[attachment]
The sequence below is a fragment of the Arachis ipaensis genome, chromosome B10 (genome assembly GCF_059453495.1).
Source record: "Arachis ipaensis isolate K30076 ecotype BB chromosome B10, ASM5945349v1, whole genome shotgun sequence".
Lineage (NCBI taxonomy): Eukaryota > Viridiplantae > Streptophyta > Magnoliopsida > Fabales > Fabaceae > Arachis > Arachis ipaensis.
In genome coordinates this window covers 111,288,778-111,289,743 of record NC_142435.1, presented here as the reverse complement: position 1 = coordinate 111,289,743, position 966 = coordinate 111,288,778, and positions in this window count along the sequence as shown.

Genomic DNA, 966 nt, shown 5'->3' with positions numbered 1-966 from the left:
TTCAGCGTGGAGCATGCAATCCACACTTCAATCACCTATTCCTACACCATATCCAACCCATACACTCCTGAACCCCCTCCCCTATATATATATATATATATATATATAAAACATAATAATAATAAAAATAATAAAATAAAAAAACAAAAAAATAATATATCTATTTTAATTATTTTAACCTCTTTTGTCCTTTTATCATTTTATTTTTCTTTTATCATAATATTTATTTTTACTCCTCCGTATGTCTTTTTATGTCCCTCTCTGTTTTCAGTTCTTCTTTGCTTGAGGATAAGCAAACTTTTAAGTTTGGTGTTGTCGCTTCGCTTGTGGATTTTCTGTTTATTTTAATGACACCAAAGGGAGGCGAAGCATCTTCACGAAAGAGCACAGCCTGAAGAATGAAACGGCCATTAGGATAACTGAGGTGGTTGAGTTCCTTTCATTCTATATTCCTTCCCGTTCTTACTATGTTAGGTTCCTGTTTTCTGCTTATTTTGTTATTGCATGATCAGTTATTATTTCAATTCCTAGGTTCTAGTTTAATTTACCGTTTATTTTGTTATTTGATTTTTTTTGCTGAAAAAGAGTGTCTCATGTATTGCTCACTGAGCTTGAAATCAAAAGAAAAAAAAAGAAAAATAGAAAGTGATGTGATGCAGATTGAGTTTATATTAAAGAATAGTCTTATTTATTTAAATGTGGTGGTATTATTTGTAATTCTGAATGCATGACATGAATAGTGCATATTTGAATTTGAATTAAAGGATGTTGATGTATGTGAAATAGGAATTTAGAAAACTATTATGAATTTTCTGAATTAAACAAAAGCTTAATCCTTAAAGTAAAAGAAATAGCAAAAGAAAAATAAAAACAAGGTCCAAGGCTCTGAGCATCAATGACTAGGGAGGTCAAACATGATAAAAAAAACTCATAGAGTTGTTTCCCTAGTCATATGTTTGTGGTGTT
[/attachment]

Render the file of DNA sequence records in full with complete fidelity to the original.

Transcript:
The sequence below is a fragment of the Arachis ipaensis genome, chromosome B10 (genome assembly GCF_059453495.1).
Source record: "Arachis ipaensis isolate K30076 ecotype BB chromosome B10, ASM5945349v1, whole genome shotgun sequence".
Lineage (NCBI taxonomy): Eukaryota > Viridiplantae > Streptophyta > Magnoliopsida > Fabales > Fabaceae > Arachis > Arachis ipaensis.
In genome coordinates this window covers 111,288,778-111,289,743 of record NC_142435.1, presented here as the reverse complement: position 1 = coordinate 111,289,743, position 966 = coordinate 111,288,778, and positions in this window count along the sequence as shown.

Genomic DNA, 966 nt, shown 5'->3' with positions numbered 1-966 from the left:
TTCAGCGTGGAGCATGCAATCCACACTTCAATCACCTATTCCTACACCATATCCAACCCATACACTCCTGAACCCCCTCCCCTATATATATATATATATATATATATAAAACATAATAATAATAAAAATAATAAAATAAAAAAACAAAAAAATAATATATCTATTTTAATTATTTTAACCTCTTTTGTCCTTTTATCATTTTATTTTTCTTTTATCATAATATTTATTTTTACTCCTCCGTATGTCTTTTTATGTCCCTCTCTGTTTTCAGTTCTTCTTTGCTTGAGGATAAGCAAACTTTTAAGTTTGGTGTTGTCGCTTCGCTTGTGGATTTTCTGTTTATTTTAATGACACCAAAGGGAGGCGAAGCATCTTCACGAAAGAGCACAGCCTGAAGAATGAAACGGCCATTAGGATAACTGAGGTGGTTGAGTTCCTTTCATTCTATATTCCTTCCCGTTCTTACTATGTTAGGTTCCTGTTTTCTGCTTATTTTGTTATTGCATGATCAGTTATTATTTCAATTCCTAGGTTCTAGTTTAATTTACCGTTTATTTTGTTATTTGATTTTTTTTGCTGAAAAAGAGTGTCTCATGTATTGCTCACTGAGCTTGAAATCAAAAGAAAAAAAAAGAAAAATAGAAAGTGATGTGATGCAGATTGAGTTTATATTAAAGAATAGTCTTATTTATTTAAATGTGGTGGTATTATTTGTAATTCTGAATGCATGACATGAATAGTGCATATTTGAATTTGAATTAAAGGATGTTGATGTATGTGAAATAGGAATTTAGAAAACTATTATGAATTTTCTGAATTAAACAAAAGCTTAATCCTTAAAGTAAAAGAAATAGCAAAAGAAAAATAAAAACAAGGTCCAAGGCTCTGAGCATCAATGACTAGGGAGGTCAAACATGATAAAAAAAACTCATAGAGTTGTTTCCCTAGTCATATGTTTGTGGTGTT